2nd Substitute   Used to repeat the second flag of a hoist later within the same hoist.
3rd Substitute   Used to repeat the third flag of a hoist later within the same hoist.
  At the dip (about half-way up the halyard): Ready to receive message
Close up: Message has been received and understood (the flag is then hauled back at the dip to receive the next hoist)
Hauled down: Signals end of message.
With numerals: Decimal point
By a warship: When flown over a hoist, indicates the message is to be read according to the ICS.
  1. ^ a b N and C together (No and Yes) is used as a distress signal.
  2. ^ a b c d e f g h i Also signallable on a ship's whistle using Morse code. See International Code of Signals.
  3. ^ The Z flag was also famously hoisted by Adm. Heihachiro Togo at the 1905 Battle of Tsushima as the Japanese fleet prepared to engage the Russian fleet. In Japanese coding at the time, the flag meant, "The Empire's fate depends on the result of this battle, let every man do his utmost duty."
  4. ^ The "th" is pronounced simply "t" for clarity.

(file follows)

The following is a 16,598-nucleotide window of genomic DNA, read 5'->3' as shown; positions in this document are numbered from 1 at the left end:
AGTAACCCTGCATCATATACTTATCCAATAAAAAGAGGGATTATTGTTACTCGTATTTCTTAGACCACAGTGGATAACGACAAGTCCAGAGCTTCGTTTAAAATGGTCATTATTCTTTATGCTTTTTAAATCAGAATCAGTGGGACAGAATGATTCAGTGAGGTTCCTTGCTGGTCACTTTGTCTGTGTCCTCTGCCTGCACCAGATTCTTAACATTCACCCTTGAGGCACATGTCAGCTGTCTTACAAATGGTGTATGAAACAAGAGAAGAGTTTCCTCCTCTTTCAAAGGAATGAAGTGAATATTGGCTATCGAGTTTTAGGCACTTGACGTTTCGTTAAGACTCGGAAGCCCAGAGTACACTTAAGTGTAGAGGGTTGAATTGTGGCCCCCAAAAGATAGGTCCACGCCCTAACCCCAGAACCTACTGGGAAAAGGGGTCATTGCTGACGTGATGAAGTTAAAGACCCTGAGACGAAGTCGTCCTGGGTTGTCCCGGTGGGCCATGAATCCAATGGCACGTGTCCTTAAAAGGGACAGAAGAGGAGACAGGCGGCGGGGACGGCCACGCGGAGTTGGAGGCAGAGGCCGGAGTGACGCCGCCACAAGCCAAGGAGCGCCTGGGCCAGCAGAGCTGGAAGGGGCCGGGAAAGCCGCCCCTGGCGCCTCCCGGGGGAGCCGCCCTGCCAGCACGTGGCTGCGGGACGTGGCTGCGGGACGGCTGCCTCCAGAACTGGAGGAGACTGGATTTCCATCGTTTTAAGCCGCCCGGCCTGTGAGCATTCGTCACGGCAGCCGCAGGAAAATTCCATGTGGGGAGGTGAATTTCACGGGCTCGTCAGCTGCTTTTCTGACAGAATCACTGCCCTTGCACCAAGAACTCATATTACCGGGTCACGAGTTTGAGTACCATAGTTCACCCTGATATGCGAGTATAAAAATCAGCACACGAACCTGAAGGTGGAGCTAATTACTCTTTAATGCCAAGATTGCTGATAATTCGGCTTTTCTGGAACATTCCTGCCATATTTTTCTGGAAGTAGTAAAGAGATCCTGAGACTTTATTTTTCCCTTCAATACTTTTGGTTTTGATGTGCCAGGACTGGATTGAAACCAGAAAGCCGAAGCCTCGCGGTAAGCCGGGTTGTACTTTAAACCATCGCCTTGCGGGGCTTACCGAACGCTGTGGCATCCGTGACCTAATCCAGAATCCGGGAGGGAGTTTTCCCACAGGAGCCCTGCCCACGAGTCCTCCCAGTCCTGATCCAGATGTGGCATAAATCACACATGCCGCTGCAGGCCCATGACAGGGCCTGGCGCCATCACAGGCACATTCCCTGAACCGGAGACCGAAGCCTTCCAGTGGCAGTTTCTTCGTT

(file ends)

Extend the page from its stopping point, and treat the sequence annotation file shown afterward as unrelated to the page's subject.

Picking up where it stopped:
5. ^ The "v" is pronounced "f" for clarity.
  6. ^ Final schwa ("niner"), originally used to differentiate "nine" from "five" in previous English-only version.

Examples of multiple-flag signals edit

Sample International Code of Signals messages
Flag Code Meaning Note
AC I am abandoning my vessel.
AD I am abandoning my vessel which has suffered a nuclear accident and is a possible source of radiation danger.
AN I need a doctor.
AN 1 I need a doctor; I have severe burns.
AN 2 I need a doctor; I have radiation casualties.
EL Repeat the distress position.
EL 1 What is the position of vessel in distress?
GM I cannot save my vessel.
GN You should take off persons.
GN 1 I wish some persons taken off. Skeleton crew will remain on board.
GN 2 I will take off the people.
GN 3 Can you take off people?
IT I am on fire.
JA I require firefighting appliances.
JA 4 I require material for foam fire extinguishers.
MAA I request urgent medical advice.
MAB I request you to make rendezvous in position indicated.
MAC I request you to arrange hospital admission.